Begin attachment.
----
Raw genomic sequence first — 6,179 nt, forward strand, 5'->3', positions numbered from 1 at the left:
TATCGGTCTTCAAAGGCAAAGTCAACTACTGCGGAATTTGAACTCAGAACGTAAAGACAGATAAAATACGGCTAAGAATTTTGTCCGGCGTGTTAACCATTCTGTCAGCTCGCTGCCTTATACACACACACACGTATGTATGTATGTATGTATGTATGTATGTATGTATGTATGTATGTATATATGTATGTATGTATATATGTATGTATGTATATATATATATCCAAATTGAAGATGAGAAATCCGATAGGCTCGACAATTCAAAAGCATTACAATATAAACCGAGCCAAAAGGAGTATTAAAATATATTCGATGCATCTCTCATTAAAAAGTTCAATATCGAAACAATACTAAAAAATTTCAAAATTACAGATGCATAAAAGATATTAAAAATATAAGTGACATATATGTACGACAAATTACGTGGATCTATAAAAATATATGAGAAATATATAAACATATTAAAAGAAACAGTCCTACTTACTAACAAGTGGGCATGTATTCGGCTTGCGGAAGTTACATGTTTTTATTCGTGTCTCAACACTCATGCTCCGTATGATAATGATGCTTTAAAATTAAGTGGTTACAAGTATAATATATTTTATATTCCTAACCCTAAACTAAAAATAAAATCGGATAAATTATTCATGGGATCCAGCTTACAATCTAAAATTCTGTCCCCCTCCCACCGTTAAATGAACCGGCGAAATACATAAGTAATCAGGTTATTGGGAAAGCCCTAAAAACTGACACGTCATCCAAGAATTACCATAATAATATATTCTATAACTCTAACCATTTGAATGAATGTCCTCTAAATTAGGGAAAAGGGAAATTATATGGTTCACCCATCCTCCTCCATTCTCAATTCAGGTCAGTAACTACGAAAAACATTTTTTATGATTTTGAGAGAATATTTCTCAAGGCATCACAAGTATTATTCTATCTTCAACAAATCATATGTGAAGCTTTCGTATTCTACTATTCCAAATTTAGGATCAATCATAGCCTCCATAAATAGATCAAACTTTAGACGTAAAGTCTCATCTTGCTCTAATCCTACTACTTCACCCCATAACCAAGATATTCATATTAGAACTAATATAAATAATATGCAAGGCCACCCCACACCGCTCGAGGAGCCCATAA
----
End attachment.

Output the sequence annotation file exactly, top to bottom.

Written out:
Raw genomic sequence first — 6,179 nt, forward strand, 5'->3', positions numbered from 1 at the left:
TATCGGTCTTCAAAGGCAAAGTCAACTACTGCGGAATTTGAACTCAGAACGTAAAGACAGATAAAATACGGCTAAGAATTTTGTCCGGCGTGTTAACCATTCTGTCAGCTCGCTGCCTTATACACACACACACGTATGTATGTATGTATGTATGTATGTATGTATGTATGTATGTATGTATATATGTATGTATGTATATATGTATGTATGTATATATATATATCCAAATTGAAGATGAGAAATCCGATAGGCTCGACAATTCAAAAGCATTACAATATAAACCGAGCCAAAAGGAGTATTAAAATATATTCGATGCATCTCTCATTAAAAAGTTCAATATCGAAACAATACTAAAAAATTTCAAAATTACAGATGCATAAAAGATATTAAAAATATAAGTGACATATATGTACGACAAATTACGTGGATCTATAAAAATATATGAGAAATATATAAACATATTAAAAGAAACAGTCCTACTTACTAACAAGTGGGCATGTATTCGGCTTGCGGAAGTTACATGTTTTTATTCGTGTCTCAACACTCATGCTCCGTATGATAATGATGCTTTAAAATTAAGTGGTTACAAGTATAATATATTTTATATTCCTAACCCTAAACTAAAAATAAAATCGGATAAATTATTCATGGGATCCAGCTTACAATCTAAAATTCTGTCCCCCTCCCACCGTTAAATGAACCGGCGAAATACATAAGTAATCAGGTTATTGGGAAAGCCCTAAAAACTGACACGTCATCCAAGAATTACCATAATAATATATTCTATAACTCTAACCATTTGAATGAATGTCCTCTAAATTAGGGAAAAGGGAAATTATATGGTTCACCCATCCTCCTCCATTCTCAATTCAGGTCAGTAACTACGAAAAACATTTTTTATGATTTTGAGAGAATATTTCTCAAGGCATCACAAGTATTATTCTATCTTCAACAAATCATATGTGAAGCTTTCGTATTCTACTATTCCAAATTTAGGATCAATCATAGCCTCCATAAATAGATCAAACTTTAGACGTAAAGTCTCATCTTGCTCTAATCCTACTACTTCACCCCATAACCAAGATATTCATATTAGAACTAATATAAATAATATGCAAGGCCACCCCACACCGCTCGAGGAGCCCATAA